Agreeing with FAO: Comments on SOFIA 2018

Research output: Contribution to journalLetter

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Abstract

The last three bi-annual State of World Fisheries and Aquaculture (SOFIA) reports by the Food and Agriculture Organization of the United Nations (FAO) gave the
impression that they downplayed the stark reality of declining trends in global marine fisheries catches. In contrast, the most recent SOFIA 2018 deserves praise for seemingly striking a different tone, and for more directly and clearly identifying the key issues faced by marine fisheries. This includes the acknowledgment of globally declining catches and several data deficiencies, such as the ‘presentist’ bias in official data reported by countries to FAO, and the utility of catch data reconstructions in informing such data deficiencies, as advocated by the Sea Around Us for nearly two decades. FAO also acknowledges its personnel limitations and hence the need to collaborate with non-governmental entities. Further, we congratulate FAO on explicitly addressing in SOFIA 2018 two major challenges in global marine fisheries, namely the effects of climate change and the problems related to subsidies for the enormous Chinese fishing fleets. We applaud FAO for this different, more open tone in SOFIA 2018, which even includes animal welfare consideration, and we hope that it signals a new period of increased FAO engagement with Civil Society and academia, to address the important fisheries and sustainability challenges facing our world.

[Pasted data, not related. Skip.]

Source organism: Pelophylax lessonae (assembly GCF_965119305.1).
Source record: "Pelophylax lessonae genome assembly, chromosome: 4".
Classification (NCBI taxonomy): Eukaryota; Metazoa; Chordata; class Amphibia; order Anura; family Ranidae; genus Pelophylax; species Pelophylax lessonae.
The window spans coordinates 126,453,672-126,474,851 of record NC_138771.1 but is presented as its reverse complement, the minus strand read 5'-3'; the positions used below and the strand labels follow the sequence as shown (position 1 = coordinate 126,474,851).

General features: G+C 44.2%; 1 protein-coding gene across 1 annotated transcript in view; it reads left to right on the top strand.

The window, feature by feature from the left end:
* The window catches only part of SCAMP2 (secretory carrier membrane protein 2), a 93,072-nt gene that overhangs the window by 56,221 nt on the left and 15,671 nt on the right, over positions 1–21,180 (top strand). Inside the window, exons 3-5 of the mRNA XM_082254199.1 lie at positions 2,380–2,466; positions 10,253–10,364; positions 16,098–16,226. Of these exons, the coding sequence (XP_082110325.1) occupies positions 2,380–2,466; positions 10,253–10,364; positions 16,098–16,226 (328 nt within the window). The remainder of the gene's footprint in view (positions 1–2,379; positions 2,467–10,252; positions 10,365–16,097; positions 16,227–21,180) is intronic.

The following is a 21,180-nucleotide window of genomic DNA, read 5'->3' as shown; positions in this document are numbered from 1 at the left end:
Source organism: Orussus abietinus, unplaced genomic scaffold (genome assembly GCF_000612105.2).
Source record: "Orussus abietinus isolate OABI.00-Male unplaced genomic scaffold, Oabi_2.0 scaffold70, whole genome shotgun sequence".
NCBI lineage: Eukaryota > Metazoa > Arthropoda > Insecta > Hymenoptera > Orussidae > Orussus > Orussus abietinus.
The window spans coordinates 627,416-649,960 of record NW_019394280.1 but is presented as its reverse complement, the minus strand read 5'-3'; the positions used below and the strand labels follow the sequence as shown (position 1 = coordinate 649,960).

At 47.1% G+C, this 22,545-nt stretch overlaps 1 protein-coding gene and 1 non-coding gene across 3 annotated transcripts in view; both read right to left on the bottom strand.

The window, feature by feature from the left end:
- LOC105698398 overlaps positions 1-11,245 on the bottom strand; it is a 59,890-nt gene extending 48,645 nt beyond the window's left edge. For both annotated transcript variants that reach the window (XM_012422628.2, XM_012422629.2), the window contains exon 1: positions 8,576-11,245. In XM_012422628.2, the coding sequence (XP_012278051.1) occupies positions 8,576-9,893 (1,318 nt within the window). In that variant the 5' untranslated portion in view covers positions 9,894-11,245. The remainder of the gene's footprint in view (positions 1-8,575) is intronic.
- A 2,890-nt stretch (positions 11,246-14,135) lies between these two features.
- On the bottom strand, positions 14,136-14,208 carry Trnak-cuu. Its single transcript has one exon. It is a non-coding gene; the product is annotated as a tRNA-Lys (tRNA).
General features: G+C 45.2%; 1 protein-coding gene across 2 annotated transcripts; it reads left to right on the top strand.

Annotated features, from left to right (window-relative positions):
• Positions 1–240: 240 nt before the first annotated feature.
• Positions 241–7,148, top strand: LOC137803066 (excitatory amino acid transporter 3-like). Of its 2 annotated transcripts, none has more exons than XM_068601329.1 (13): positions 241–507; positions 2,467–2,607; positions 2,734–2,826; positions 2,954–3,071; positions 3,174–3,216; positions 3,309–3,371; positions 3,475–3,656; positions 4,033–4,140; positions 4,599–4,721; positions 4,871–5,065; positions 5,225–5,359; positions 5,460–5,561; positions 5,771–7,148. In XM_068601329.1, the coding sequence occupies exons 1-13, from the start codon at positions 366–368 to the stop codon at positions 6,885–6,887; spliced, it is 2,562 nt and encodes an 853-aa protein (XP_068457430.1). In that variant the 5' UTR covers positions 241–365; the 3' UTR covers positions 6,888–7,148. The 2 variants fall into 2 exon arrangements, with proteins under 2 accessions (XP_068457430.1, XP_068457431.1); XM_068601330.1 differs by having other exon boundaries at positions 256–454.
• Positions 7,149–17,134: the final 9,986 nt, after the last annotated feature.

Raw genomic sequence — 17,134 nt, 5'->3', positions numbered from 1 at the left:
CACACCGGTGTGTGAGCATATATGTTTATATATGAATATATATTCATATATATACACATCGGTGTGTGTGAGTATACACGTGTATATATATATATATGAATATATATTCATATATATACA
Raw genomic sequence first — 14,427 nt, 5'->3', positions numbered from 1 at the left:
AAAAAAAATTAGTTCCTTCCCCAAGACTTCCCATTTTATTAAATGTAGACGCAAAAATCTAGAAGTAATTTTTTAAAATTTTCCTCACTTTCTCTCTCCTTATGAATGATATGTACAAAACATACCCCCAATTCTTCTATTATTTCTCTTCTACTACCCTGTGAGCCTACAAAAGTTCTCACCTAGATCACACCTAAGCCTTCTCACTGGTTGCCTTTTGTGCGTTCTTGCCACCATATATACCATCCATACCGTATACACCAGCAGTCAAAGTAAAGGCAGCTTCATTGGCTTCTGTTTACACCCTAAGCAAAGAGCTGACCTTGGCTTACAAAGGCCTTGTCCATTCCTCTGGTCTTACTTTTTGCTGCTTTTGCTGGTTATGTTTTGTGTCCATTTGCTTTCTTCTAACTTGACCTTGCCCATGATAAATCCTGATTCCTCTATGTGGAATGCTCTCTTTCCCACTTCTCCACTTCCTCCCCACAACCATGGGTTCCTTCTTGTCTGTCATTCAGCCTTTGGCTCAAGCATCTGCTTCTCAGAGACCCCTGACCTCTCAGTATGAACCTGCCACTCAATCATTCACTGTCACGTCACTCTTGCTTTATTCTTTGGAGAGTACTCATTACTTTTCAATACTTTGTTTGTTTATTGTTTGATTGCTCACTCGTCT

Original languageEnglish
Pages (from-to)332-333
Number of pages2
JournalMarine Policy
Volume100
DOIs
Publication statusPublished - Feb 2019

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FAO
Food and Agricultural Organization
fishery
aquaculture
fisheries
marine fisheries
Food and Agriculture Organization
United Nations
animal welfare
subsidies
catch statistics
human resources
civil society
world
Aquaculture
Fisheries
climate change
trend
sustainability
subsidy

Cite this

@article{5d77fb6d70514e879464e4894f8459ba,
title = "Agreeing with FAO: Comments on SOFIA 2018",